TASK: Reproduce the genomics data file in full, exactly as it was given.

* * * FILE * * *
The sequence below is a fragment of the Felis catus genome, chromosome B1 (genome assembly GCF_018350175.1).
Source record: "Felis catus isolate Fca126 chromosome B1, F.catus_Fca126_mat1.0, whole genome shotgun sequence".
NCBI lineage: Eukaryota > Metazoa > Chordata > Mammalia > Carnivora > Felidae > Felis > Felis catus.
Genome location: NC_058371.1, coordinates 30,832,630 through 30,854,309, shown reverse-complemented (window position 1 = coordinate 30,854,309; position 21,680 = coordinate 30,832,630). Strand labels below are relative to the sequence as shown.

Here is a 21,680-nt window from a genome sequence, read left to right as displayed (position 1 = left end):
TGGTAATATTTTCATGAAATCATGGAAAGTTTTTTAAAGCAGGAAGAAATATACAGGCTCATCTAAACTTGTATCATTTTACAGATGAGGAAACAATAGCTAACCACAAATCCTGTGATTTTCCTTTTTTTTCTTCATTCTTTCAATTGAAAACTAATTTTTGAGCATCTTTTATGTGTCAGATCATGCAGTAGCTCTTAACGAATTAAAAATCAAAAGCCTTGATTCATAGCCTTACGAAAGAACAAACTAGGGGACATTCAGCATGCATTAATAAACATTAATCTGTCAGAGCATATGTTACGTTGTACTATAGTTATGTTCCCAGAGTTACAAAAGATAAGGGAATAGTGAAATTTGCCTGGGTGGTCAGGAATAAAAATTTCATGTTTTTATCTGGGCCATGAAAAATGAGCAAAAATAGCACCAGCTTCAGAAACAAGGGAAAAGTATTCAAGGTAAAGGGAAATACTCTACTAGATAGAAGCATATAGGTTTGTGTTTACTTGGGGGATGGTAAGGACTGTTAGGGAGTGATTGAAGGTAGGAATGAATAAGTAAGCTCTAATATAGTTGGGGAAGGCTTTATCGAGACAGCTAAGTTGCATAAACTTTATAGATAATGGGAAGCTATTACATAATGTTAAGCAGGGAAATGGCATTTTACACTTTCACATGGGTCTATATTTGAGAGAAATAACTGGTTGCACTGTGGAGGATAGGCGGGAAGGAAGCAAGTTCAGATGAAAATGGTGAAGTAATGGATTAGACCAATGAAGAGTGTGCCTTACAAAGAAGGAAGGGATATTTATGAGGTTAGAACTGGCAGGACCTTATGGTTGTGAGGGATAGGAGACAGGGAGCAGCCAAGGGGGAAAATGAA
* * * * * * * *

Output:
The sequence below is a fragment of the Felis catus genome, chromosome B1 (genome assembly GCF_018350175.1).
Source record: "Felis catus isolate Fca126 chromosome B1, F.catus_Fca126_mat1.0, whole genome shotgun sequence".
NCBI lineage: Eukaryota > Metazoa > Chordata > Mammalia > Carnivora > Felidae > Felis > Felis catus.
Genome location: NC_058371.1, coordinates 30,832,630 through 30,854,309, shown reverse-complemented (window position 1 = coordinate 30,854,309; position 21,680 = coordinate 30,832,630). Strand labels below are relative to the sequence as shown.

Here is a 21,680-nt window from a genome sequence, read left to right as displayed (position 1 = left end):
TGGTAATATTTTCATGAAATCATGGAAAGTTTTTTAAAGCAGGAAGAAATATACAGGCTCATCTAAACTTGTATCATTTTACAGATGAGGAAACAATAGCTAACCACAAATCCTGTGATTTTCCTTTTTTTTCTTCATTCTTTCAATTGAAAACTAATTTTTGAGCATCTTTTATGTGTCAGATCATGCAGTAGCTCTTAACGAATTAAAAATCAAAAGCCTTGATTCATAGCCTTACGAAAGAACAAACTAGGGGACATTCAGCATGCATTAATAAACATTAATCTGTCAGAGCATATGTTACGTTGTACTATAGTTATGTTCCCAGAGTTACAAAAGATAAGGGAATAGTGAAATTTGCCTGGGTGGTCAGGAATAAAAATTTCATGTTTTTATCTGGGCCATGAAAAATGAGCAAAAATAGCACCAGCTTCAGAAACAAGGGAAAAGTATTCAAGGTAAAGGGAAATACTCTACTAGATAGAAGCATATAGGTTTGTGTTTACTTGGGGGATGGTAAGGACTGTTAGGGAGTGATTGAAGGTAGGAATGAATAAGTAAGCTCTAATATAGTTGGGGAAGGCTTTATCGAGACAGCTAAGTTGCATAAACTTTATAGATAATGGGAAGCTATTACATAATGTTAAGCAGGGAAATGGCATTTTACACTTTCACATGGGTCTATATTTGAGAGAAATAACTGGTTGCACTGTGGAGGATAGGCGGGAAGGAAGCAAGTTCAGATGAAAATGGTGAAGTAATGGATTAGACCAATGAAGAGTGTGCCTTACAAAGAAGGAAGGGATATTTATGAGGTTAGAACTGGCAGGACCTTATGGTTGTGAGGGATAGGAGACAGGGAGCAGCCAAGGGGGAAAATGAA